When you’re building a website or a Web application, how big is the user’s screen going to be? That used to be an easy question to answer, but now it’s getting a lot harder. And that means a lot of extra presentation-layer work for someone on your team.

When I first started building static websites, back in the Neolithic era, the typical desktop or a notebook had a screen that was 1024×768 pixels or 1280×1024. There were some outliers, mainly at 800×600. Based on that, page design was set to be somewhere around 700 pixels wide. That let everyone see everything without worrying about horizontal scrolling.

Since then, three things that happened to change those assumptions:

1. Wide-screen displays have become more common, which means that monitors are shorter and wider. Designs have to take both dimensions into account. My 15-inch MacBook Pro and 13-inch MacBook Air, for example, are both 1440×900. This can be a problem when showing images that were formatted for a 1024-pixel-high display.

2. Huge monitors are becoming common. Modern desktops monitors (or external displays for laptops) seem to start at 1680×1050, and go all the way up to 2560×1600. A 700-pixel-wide Web page is lost in all that real estate, but what behavior does your application exhibit if the browser window is widened?

3. Mobile devices are all over the map. With handsets, an Apple iPhone 3GS screen is 480×320, the iPhone 4 is 960×640, Motorola’s Droid2 is 854×480, and HTC’s HD7 is 800×480. For tablets, the iPad is 1024×768, the Samsung Galaxy Tab is 1024×600, and the Motorola Xoom is 1280×800. Most mobile browsers dynamically scale down wider pages or graphics to fit, but still, it’s good to know what you’re shooting for.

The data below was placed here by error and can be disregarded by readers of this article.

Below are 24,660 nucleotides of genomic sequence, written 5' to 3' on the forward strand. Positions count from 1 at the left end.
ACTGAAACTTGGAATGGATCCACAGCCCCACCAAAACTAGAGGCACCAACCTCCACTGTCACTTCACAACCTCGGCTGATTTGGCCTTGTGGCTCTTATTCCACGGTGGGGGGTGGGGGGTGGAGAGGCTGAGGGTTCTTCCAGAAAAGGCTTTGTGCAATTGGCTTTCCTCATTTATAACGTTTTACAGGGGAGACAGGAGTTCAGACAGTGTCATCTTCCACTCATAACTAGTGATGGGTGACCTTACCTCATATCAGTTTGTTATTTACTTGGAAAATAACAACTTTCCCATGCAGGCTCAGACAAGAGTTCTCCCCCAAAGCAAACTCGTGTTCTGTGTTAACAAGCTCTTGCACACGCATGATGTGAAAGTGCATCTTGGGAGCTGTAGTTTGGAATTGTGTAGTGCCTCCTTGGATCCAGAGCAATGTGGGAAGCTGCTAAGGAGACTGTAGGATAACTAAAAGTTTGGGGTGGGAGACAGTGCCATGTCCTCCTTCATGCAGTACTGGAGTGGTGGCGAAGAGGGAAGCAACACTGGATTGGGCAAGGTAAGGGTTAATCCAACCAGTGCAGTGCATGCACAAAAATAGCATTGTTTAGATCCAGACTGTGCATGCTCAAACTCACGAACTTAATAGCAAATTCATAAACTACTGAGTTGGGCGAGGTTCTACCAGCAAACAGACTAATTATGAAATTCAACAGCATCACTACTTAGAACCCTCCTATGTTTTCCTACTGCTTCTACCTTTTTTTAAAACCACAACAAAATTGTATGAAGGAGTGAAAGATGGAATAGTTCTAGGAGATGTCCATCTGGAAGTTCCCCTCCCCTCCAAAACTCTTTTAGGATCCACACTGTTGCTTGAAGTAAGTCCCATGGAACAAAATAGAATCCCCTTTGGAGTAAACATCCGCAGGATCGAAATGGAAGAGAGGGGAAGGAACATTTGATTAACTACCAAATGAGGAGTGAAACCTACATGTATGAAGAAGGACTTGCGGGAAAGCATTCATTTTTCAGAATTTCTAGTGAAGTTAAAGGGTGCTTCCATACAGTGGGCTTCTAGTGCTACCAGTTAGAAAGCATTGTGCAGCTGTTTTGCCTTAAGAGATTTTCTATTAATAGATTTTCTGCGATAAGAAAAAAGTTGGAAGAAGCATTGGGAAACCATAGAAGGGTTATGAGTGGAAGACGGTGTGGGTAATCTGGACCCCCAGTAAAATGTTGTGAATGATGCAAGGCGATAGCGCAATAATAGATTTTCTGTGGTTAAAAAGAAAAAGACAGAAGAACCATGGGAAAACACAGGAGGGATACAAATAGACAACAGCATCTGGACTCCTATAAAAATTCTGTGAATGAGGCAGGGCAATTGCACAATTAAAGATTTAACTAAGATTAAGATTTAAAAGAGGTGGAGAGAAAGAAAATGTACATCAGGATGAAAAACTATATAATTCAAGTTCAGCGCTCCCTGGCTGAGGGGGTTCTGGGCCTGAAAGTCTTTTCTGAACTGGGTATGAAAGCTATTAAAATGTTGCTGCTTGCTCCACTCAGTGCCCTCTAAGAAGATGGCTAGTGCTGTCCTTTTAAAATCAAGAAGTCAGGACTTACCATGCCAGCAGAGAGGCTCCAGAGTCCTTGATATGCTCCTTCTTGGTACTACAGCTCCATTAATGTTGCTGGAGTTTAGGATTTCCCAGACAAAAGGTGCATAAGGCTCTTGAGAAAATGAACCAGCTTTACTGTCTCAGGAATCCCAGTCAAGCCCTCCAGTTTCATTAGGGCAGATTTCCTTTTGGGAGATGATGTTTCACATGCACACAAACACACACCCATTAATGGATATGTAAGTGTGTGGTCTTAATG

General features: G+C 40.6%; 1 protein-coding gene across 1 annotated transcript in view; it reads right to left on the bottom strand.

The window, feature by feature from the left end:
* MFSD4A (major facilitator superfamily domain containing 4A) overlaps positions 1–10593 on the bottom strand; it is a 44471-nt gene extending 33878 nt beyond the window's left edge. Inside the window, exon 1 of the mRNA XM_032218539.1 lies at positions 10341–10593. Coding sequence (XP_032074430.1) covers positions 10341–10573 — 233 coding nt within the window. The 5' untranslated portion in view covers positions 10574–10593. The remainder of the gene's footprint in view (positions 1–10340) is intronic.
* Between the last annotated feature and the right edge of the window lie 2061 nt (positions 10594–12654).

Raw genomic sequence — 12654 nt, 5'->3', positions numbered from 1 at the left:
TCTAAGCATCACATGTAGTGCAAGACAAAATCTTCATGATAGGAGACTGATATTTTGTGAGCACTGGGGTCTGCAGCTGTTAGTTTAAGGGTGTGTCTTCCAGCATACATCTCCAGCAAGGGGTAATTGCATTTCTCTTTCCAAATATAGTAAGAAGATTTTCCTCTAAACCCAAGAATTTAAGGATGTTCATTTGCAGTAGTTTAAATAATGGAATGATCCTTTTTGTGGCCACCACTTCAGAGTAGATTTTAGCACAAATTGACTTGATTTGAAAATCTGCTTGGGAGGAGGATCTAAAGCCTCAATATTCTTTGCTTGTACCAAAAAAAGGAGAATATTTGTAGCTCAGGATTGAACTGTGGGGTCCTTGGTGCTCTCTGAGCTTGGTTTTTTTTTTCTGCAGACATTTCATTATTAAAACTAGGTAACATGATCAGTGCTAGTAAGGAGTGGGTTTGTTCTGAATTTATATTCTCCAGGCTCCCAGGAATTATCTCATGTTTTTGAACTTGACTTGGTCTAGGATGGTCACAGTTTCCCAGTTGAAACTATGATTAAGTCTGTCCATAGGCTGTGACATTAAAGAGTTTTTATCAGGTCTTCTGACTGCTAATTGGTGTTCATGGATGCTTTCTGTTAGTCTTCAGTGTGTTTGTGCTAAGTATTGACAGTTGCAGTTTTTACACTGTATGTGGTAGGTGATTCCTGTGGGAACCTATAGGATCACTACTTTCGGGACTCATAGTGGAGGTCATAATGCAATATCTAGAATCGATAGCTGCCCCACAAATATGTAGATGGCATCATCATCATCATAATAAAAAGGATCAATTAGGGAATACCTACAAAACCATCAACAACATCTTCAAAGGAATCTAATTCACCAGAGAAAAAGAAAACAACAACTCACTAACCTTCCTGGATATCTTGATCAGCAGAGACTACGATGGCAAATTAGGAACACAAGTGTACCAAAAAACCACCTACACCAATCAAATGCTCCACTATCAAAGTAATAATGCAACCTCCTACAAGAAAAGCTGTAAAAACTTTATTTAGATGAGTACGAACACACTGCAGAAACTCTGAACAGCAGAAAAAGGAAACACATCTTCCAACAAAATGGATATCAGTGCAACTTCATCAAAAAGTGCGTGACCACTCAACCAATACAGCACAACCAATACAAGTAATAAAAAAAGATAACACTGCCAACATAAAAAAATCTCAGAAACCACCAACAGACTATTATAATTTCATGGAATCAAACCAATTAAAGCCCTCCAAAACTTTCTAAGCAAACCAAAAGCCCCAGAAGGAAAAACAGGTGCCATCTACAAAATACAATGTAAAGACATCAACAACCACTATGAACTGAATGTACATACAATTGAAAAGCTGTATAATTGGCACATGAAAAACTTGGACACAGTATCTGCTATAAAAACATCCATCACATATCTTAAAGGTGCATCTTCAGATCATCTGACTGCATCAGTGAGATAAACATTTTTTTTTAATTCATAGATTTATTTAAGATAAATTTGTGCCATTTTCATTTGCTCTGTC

Here’s a snapshot of data taken this month from one particular source: the sdtimes.com website. It’s a “focus group of one,” and may not reflect what you get on your own website or Web applications, but it’s a data point to think about.

Craig Reino, SD Times’ Director of IT, told me that “Resolutions are undergoing a revolution. Where there used to be a clear majority among our browsers on sdtimes.com, there is now a wide range of resolutions. The most popular has only 14%, and it is 1280×1024.”

Specifically, here are the top 10 screen resolutions, pulled from our Web analytics:
1280×1024: 14.02%
1280×800: 12.87%
1440×900: 10.62%
1680×1050 10.17%
1024×768: 8.26%
1920×1200: 7.19%
1920×1080: 7.00%
1366×768: 6.86%
1600×900: 2.33%
320×480: 2.03%

Does this match your experience?